“There are many positive investments and restorations in this budget that my Republican colleagues and I fought for and New Yorkers deserve,” Borrello said. “The next phase of the promised middle class tax cut has been restored, which will offer some much-needed relief to stretched family budgets. There are modest grants and tax credits for small businesses to help them recover from pandemic-driven losses. Our schools and students will benefit from increases in aid, including a $1.4 billion increase in Foundation Aid. There are restorations of local transportation aid and AIM funding for local governments. An additional $25 million was allocated for the Nourish NY program and funding for statewide agricultural programs was restored. These restorations and allocations are needed and deserved and could have been achieved without the painful tax hikes and irresponsible spending. While this is a budget for the next fiscal year, the cost to New York will go far beyond next 12 months. That is why I had to vote ‘no.'”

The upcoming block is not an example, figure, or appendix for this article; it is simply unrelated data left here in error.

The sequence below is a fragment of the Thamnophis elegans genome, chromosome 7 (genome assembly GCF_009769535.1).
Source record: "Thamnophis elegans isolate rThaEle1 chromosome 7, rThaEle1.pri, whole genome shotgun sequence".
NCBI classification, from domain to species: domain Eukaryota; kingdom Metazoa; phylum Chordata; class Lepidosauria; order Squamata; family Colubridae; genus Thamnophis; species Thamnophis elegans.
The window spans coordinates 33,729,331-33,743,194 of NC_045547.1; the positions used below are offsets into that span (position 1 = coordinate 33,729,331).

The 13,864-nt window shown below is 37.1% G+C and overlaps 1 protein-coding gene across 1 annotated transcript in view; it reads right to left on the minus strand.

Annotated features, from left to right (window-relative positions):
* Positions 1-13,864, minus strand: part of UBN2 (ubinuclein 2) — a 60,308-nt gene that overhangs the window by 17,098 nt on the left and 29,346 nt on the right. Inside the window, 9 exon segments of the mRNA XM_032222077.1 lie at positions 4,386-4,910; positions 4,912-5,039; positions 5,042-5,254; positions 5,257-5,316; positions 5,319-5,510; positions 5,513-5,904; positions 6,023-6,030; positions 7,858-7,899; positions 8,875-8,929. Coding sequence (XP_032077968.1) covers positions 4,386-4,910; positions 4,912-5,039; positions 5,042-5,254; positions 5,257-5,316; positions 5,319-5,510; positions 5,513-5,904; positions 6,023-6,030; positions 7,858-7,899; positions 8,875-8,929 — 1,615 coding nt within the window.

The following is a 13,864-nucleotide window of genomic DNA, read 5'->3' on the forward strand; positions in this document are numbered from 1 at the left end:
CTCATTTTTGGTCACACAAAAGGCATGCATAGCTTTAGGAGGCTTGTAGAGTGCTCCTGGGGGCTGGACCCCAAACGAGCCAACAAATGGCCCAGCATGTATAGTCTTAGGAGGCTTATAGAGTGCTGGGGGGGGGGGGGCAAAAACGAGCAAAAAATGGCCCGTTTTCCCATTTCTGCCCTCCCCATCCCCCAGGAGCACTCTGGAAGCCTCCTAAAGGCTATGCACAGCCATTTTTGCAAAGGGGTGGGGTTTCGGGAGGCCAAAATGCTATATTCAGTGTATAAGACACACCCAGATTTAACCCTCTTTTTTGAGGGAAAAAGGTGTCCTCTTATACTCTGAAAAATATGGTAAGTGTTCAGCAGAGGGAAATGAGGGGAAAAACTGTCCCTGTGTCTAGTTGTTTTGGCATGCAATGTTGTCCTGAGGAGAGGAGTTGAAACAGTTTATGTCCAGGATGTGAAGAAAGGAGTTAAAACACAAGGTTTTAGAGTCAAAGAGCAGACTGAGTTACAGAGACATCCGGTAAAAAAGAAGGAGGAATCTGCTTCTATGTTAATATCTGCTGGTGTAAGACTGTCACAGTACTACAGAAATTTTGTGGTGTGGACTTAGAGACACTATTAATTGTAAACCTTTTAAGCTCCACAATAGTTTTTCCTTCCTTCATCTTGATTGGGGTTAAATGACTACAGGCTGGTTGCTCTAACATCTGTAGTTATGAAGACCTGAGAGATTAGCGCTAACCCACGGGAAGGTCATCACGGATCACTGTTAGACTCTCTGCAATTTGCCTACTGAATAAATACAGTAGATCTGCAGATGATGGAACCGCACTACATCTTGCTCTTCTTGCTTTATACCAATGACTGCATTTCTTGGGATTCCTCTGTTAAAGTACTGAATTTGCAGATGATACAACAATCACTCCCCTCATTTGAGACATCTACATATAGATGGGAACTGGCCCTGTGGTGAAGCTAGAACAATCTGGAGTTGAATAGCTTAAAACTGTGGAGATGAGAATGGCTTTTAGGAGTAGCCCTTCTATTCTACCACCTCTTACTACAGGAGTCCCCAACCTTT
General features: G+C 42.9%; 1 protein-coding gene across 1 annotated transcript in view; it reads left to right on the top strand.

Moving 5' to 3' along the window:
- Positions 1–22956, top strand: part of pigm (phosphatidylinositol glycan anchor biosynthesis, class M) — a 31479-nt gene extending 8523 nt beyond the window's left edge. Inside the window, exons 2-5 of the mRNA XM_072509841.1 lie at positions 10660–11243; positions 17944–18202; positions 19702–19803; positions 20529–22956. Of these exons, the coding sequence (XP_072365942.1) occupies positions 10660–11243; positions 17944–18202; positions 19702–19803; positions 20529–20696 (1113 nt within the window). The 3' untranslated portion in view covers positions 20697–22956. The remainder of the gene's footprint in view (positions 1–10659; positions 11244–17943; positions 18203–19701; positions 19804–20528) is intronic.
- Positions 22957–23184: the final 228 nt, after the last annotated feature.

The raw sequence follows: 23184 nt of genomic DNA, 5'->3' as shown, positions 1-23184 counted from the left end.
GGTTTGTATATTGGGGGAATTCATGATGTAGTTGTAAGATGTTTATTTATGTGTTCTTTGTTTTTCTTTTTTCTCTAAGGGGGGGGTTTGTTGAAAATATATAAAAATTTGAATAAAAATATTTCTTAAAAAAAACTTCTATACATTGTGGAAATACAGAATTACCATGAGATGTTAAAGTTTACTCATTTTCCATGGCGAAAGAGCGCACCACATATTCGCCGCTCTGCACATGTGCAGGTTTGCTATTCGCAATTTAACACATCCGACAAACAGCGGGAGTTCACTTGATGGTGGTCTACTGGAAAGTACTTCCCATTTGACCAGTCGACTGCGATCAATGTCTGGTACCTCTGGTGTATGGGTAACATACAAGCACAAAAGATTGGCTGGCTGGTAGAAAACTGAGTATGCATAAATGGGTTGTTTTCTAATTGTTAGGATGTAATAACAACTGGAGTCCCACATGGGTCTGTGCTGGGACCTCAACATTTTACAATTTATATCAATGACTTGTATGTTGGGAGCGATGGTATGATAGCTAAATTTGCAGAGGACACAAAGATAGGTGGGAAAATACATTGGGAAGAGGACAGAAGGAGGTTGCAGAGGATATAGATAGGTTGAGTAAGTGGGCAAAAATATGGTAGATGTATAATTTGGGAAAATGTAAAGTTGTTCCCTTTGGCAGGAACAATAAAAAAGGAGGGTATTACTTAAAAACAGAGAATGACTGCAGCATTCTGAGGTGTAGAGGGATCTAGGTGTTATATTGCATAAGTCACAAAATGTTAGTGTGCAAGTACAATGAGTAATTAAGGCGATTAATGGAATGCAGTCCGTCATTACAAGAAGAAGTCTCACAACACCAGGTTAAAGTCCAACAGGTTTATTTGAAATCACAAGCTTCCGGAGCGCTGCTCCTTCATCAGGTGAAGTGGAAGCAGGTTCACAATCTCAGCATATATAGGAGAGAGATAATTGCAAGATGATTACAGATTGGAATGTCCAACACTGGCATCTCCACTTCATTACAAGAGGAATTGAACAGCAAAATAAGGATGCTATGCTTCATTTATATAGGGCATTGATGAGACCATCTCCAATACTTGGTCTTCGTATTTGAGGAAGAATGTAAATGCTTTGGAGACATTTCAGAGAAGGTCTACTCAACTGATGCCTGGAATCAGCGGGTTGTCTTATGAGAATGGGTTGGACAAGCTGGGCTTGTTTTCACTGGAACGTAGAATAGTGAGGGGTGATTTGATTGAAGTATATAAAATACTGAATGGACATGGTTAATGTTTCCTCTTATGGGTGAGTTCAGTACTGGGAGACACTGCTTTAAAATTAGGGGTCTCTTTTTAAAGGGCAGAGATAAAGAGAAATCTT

It also includes a requirement for every internet provider in New York to offer low-income families a $15-per-month plan.
— The Associated Press contributed to this report.